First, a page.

Some foundation leaders and wealthy donors have proposed that in response to this unprecedented emergency, Congress change the federal law to require that for the next three years, grant makers award (at least) double the 5 percent a year mandatory payout rate, as well as instituting the same 10 percent payout rate for donor-advised funds. Many of my foundation colleagues immediately reacted negatively against a requirement like this — but I have to say that to me it feels exciting, freeing, and right.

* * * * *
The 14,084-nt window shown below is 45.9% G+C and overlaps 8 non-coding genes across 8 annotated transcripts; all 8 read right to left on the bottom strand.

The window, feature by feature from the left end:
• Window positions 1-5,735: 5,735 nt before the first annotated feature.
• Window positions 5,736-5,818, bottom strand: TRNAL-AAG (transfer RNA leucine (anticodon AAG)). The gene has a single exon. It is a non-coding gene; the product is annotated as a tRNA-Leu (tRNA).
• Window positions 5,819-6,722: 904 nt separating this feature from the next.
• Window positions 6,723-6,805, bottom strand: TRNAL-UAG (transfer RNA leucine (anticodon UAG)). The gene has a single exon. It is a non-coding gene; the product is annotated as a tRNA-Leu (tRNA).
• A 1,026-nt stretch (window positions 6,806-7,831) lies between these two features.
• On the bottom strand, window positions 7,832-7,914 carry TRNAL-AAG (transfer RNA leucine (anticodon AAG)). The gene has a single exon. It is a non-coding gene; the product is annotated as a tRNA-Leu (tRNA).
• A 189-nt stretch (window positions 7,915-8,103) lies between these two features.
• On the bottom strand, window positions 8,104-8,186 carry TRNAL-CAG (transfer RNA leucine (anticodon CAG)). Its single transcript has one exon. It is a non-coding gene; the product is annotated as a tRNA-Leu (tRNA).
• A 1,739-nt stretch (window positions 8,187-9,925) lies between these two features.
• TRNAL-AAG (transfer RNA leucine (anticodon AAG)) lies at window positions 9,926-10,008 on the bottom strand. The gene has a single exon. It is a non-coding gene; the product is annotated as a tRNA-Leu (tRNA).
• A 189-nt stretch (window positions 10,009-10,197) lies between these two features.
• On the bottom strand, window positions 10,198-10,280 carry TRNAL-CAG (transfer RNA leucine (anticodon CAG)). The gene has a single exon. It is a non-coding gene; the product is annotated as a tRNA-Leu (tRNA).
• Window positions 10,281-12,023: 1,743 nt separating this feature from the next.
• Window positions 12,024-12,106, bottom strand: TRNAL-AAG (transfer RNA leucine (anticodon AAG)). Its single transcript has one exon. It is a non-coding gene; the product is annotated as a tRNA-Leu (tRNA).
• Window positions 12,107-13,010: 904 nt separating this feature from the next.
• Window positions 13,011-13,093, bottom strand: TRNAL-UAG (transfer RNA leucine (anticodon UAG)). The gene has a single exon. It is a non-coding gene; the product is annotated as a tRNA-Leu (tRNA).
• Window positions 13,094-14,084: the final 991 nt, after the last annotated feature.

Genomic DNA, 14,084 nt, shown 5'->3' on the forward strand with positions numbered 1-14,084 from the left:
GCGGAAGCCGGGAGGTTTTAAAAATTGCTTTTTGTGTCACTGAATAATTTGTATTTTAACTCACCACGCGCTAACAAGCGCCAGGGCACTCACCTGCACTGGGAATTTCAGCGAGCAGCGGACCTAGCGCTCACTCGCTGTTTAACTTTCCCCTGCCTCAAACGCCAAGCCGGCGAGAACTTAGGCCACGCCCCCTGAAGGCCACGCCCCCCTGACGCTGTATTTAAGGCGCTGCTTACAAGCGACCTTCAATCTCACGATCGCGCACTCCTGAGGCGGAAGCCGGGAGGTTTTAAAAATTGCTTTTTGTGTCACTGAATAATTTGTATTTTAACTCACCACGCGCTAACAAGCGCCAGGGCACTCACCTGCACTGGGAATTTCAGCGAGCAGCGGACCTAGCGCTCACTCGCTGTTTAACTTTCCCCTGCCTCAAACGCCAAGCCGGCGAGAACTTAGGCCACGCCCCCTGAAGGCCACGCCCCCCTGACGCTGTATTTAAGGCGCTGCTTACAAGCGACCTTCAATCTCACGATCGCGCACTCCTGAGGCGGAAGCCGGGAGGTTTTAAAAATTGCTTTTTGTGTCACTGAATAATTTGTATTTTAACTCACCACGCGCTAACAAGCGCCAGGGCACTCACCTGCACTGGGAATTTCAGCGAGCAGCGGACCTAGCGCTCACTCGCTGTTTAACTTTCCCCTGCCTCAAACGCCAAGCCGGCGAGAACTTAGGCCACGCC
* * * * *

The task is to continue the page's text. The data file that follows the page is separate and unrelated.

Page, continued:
I was lucky enough to hear Farhad Ebrahimi, founder and president of the Chorus Foundation, which is in the process of spending all its assets, speak last month at a session held by the Solidaire Network about the concept of stockpiling: “My daughter will not inherit a foundation,” he said. “She won’t inherit the resources that should never have been extracted and consolidated by my family in the first place. She gets to live a life that is hopefully debt free, but we are not just about what we do in my family, but about the ways we engage in larger systemic work. … So if we believe another world is possible, that has implications for everything about our lives, including the way the philanthropic sector works, and particularly private philanthropy.”“Why Philanthropy Can’t Keep Hoarding Assets in a Pandemic” by Lisa Pilar Cowan, The Chronicle of Philanthropy / May 19, 2020
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